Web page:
What is it called when competition businesses purposefully attack or slander the competition?
The practice of showing the competitions product, likeness, or information inside your advertising is called comparative advertising.
There really isn't an ad term for slandering the competition beyond legal terms like slander and defamation. There are an abundance of laws on the books to keep this kind of thing from happening.
Not saying this doesn't happen but this is usually in small markets/towns. Some of the words around these ads are attacks and battles.
The term negative advertising is most often used for political ads, but is also used occasionally for non-political marketing that directly attacks a competitor.
The term more commonly used in an advertising context, as RyeBread suggests, is comparative advertising. This is a more neutral term and includes more neutral comparisons ("The same towels at a lower price") that might not be considered an "attack" or "slander."
Terms such as trade libel or defamation are legal terms. Not all comparative advertising, or even all negative advertising, is illegal, so these have a much narrower sense.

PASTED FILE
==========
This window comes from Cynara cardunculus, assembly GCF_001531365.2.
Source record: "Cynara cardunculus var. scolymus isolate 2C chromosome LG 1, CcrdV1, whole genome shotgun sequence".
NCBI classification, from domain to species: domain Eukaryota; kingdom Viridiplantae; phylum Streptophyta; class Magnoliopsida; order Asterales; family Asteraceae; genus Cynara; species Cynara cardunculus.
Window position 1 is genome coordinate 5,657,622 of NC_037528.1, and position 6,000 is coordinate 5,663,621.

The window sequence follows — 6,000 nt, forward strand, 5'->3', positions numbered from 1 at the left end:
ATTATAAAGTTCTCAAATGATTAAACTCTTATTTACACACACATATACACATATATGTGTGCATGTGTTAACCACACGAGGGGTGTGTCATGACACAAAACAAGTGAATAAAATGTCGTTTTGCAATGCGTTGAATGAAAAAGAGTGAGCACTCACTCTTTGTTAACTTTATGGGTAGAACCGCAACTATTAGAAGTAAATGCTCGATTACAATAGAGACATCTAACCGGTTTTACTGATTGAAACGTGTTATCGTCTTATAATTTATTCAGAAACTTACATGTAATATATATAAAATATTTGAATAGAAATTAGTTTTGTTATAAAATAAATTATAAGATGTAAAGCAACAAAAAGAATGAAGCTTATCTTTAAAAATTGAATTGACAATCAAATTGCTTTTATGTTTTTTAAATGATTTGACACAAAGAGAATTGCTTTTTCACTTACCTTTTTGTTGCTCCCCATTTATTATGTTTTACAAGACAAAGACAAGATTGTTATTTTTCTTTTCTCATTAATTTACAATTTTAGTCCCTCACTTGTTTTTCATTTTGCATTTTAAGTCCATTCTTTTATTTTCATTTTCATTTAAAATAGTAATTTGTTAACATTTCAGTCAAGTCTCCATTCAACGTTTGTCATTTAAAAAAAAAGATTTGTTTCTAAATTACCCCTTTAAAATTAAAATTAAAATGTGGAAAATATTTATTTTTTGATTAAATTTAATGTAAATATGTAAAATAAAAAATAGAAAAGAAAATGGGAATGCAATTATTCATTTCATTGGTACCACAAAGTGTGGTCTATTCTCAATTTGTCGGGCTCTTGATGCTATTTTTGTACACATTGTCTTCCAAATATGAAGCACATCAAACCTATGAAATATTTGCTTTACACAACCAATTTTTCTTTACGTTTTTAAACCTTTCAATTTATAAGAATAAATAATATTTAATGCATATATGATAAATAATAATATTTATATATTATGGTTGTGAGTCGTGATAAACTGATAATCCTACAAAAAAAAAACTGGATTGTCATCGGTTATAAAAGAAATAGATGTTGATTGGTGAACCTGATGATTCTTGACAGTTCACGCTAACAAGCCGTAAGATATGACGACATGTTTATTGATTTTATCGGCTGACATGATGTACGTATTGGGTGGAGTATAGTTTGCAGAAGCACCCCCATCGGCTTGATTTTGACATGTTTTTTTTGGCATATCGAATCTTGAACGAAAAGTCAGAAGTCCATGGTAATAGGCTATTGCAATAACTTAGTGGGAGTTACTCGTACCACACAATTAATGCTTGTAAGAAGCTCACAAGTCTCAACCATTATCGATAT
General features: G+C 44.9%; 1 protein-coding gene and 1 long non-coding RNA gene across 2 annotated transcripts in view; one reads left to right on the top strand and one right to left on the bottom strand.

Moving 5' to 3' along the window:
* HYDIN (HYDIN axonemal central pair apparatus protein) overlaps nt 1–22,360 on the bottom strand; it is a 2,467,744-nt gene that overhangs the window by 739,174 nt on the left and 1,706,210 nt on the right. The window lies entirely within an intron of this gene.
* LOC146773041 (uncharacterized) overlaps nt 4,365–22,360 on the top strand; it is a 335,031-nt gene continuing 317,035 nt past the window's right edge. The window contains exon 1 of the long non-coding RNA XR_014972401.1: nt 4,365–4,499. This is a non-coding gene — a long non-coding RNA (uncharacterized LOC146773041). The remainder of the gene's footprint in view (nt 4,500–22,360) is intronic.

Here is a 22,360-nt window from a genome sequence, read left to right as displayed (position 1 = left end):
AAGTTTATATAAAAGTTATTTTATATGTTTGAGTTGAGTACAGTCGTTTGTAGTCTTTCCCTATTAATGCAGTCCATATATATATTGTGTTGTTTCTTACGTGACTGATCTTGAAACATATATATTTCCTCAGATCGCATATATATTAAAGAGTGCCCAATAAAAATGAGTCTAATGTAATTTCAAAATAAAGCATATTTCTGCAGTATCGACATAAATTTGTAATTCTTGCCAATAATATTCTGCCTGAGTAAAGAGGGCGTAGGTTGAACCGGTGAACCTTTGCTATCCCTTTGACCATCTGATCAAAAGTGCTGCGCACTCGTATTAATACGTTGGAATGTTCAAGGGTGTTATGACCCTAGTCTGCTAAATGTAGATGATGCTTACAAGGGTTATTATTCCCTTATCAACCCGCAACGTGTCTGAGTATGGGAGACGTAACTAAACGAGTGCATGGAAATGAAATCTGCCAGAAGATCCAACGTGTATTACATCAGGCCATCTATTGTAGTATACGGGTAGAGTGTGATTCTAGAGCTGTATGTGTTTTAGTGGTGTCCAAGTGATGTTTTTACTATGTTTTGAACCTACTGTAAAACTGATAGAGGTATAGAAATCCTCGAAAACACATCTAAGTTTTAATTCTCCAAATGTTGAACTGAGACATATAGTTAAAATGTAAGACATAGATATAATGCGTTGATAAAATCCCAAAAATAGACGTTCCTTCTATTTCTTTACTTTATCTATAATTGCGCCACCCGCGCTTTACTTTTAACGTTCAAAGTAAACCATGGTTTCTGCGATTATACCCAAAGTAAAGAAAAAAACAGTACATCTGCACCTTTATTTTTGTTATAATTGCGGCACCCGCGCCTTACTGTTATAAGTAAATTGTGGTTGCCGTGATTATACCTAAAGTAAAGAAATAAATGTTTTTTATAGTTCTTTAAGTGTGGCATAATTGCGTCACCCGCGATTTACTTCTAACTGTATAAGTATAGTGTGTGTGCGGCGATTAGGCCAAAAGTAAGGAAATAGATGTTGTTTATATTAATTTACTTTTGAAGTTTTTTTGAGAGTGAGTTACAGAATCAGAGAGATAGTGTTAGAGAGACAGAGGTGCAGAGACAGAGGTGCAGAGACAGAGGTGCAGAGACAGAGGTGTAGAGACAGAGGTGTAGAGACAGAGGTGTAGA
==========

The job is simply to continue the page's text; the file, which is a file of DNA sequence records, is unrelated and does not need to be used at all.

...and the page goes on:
It is a subjective answer.
If I may clarify your question:
What is the term used by the news media or other advertising agencies to present their opinion that a competitive business advertisement either contains untrue or harmful statements (slander) or true yet strong criticism (attack) written in a hostile manner?
The answer: Depending upon how they want you to react - that's what they will call it.
I'll take some of the answers above and tell you what they really mean:
- "unfair trade practices": Don't invest in the company - insinuating the product must be inferior, when in truth the product is fine.
- "comparative advertising": This term would not be used for an attack or slanderous advertisement.
- "negative advertising": It is an unfair comparison between the products. Not "apples to apples". Different products will always have different strengths and weaknesses.
It can be called "Industrial Espionage"
You can find more on wikipedia: